Gas-liquid mass transfer has been studied in a membrane module with non-wetted microporous fibres in the laminar flow regime. This new type of gas/liquid contactor can be operated stabily over a large range of gas and liquid flows because gas and liquid phase do not influence each other directly. Therefore foam is not formed in the module, gas bubbles are not entrained in the liquid flowing out of the reactor and the separation of both phases can be achieved very easily. These phenomena often limit the applicability of conventional contactors, e.g. a bubble column which was also studied in the present work. The large mass transfer area of a bundle of small fibres offers the possibility of creating a compact gas/liquid mass exchanger. However, owing to the small channels in and around the fibres the flow of either gas or liquid becomes laminar which reduces the mass transfer capacity of the module. Therefore the mass transfer coefficients in the laminar flow regime were determined experimentally. For mass transfer determined by the transport in the liquid phase it was found that the active mass transfer area is equal to the total membrane area, regardless the porosity of the fibre. For processes with liquid flowing through the fibres, the influence of fibre diameter, diffusivity in the liquid, liquid viscosity and liquid velocity on mass transfer can be correlated extremely well with the Graetz-Lévèque solution derived for the analogous case of heat transfer. For liquid flowing around regularly packed fibres mass transfer was described satisfactory with a correlation derived from a numerical solution for the similar heat transfer problem [Miyatake and Iwashita, Int. J. Heat Mass Transf., 33 (1990) 416]. Correlating mass transfer in liquid flowing around irregularly packed fibres was not possible because of the undefined dimensions of the different channels between the fibres.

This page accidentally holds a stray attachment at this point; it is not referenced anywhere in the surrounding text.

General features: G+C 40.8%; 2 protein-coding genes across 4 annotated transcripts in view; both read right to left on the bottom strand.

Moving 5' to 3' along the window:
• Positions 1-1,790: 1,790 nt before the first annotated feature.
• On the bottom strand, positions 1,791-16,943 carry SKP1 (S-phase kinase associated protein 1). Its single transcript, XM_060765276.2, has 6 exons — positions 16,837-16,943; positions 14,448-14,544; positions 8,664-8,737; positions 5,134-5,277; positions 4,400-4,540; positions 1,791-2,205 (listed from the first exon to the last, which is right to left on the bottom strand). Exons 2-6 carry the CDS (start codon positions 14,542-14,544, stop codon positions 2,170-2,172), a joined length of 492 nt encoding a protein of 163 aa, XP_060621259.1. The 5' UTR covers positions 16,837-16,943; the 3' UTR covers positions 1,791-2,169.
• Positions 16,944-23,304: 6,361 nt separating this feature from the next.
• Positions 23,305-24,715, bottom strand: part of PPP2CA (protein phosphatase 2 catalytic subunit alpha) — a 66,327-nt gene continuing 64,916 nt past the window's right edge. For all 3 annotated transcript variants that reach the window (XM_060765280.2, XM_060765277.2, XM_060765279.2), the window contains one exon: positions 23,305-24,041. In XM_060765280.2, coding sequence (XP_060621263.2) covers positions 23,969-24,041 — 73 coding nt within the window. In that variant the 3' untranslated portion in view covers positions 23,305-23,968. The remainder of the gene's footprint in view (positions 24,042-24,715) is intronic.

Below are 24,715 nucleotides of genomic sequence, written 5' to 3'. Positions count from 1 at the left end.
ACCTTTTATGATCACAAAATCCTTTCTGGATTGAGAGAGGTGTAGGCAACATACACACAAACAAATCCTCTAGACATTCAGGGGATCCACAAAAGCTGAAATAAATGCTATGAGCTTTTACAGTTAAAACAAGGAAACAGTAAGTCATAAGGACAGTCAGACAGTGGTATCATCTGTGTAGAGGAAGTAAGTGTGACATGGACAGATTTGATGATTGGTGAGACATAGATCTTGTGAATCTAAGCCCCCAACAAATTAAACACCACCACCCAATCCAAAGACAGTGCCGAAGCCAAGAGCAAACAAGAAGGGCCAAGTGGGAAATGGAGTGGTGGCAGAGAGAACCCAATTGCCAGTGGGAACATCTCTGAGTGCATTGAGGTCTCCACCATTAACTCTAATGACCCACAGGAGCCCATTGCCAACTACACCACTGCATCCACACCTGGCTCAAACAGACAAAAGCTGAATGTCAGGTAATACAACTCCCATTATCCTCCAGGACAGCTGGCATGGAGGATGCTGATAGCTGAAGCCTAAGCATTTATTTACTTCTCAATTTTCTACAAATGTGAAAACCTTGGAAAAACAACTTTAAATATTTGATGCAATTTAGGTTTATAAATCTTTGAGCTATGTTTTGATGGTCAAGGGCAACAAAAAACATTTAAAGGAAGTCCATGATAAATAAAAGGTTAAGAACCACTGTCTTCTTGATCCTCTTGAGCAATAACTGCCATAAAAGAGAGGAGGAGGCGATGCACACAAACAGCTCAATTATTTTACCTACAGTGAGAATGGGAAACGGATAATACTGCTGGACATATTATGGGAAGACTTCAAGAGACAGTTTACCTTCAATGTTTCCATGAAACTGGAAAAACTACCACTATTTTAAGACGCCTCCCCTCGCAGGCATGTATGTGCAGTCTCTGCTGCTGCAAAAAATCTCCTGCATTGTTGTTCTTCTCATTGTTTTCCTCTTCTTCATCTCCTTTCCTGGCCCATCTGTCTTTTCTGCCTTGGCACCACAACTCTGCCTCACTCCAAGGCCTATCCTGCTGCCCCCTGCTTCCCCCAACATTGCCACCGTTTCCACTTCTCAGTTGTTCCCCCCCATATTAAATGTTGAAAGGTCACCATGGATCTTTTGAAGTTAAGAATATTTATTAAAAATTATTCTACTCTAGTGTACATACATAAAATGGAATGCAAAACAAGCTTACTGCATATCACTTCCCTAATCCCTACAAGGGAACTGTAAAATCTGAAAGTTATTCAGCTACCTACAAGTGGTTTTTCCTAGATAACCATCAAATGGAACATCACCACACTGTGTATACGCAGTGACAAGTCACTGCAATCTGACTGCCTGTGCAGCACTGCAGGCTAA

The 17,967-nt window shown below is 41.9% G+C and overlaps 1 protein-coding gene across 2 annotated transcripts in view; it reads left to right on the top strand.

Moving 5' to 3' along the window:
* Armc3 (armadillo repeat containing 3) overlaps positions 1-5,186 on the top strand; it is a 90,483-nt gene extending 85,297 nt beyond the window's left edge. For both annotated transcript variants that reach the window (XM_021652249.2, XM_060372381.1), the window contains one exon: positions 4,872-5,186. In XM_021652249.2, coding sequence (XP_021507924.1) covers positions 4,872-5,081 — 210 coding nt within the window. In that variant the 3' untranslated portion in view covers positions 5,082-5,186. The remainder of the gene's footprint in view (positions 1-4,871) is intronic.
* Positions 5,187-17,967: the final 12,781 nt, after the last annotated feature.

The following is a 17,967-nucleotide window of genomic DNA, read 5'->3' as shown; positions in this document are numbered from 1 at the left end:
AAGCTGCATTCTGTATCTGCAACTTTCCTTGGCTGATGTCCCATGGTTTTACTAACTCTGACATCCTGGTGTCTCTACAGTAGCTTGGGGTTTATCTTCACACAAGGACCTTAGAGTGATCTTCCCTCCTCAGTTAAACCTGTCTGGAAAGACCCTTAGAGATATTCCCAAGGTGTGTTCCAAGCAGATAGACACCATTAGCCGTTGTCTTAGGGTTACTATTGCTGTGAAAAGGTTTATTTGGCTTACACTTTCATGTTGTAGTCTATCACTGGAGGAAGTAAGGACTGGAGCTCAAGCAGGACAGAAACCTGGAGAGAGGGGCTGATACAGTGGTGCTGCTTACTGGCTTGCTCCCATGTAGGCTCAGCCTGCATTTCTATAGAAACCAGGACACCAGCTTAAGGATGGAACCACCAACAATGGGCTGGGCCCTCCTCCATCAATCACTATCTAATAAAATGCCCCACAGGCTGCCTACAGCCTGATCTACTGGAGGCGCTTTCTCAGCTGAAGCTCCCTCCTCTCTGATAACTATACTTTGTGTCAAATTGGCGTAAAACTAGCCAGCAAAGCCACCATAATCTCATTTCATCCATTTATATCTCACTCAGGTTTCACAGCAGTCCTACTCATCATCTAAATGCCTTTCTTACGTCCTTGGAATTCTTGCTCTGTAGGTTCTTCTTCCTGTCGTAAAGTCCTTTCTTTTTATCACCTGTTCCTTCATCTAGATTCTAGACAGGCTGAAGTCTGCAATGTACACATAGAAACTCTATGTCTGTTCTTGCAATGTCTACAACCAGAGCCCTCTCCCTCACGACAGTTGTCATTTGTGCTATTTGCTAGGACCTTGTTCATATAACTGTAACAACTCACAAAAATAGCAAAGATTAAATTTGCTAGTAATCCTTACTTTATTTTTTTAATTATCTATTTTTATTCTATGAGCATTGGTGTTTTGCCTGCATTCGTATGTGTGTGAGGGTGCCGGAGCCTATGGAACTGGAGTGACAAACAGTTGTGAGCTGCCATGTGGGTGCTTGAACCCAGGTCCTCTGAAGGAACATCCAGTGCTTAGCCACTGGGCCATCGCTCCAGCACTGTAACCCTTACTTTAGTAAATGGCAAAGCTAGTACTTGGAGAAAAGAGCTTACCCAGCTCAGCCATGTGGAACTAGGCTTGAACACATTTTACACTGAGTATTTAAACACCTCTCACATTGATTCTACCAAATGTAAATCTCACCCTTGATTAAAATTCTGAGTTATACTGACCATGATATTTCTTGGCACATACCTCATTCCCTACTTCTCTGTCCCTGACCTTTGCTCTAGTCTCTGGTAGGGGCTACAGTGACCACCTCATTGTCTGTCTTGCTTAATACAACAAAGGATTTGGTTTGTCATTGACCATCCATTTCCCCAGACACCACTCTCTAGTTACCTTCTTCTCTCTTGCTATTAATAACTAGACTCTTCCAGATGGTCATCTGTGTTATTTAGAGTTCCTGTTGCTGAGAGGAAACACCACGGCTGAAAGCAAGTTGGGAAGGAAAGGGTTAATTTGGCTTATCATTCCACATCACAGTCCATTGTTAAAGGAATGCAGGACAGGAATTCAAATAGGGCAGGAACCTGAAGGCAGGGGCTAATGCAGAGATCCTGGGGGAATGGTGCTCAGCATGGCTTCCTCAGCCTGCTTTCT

Kreulen, H., Kreulen, H., Versteeg, G., Smolders, C. A., Smolders, C. A., & van Swaaij, W. P. M. (1993). Microporous hollow fibre membrane modules as gas-liquid contactors. Part 1: Physical mass transfer processes. A specific application: mass transfer in highly viscous liquids. Journal of membrane science, 78(78), 197-216. https://doi.org/10.1016/0376-7388(93)80001-E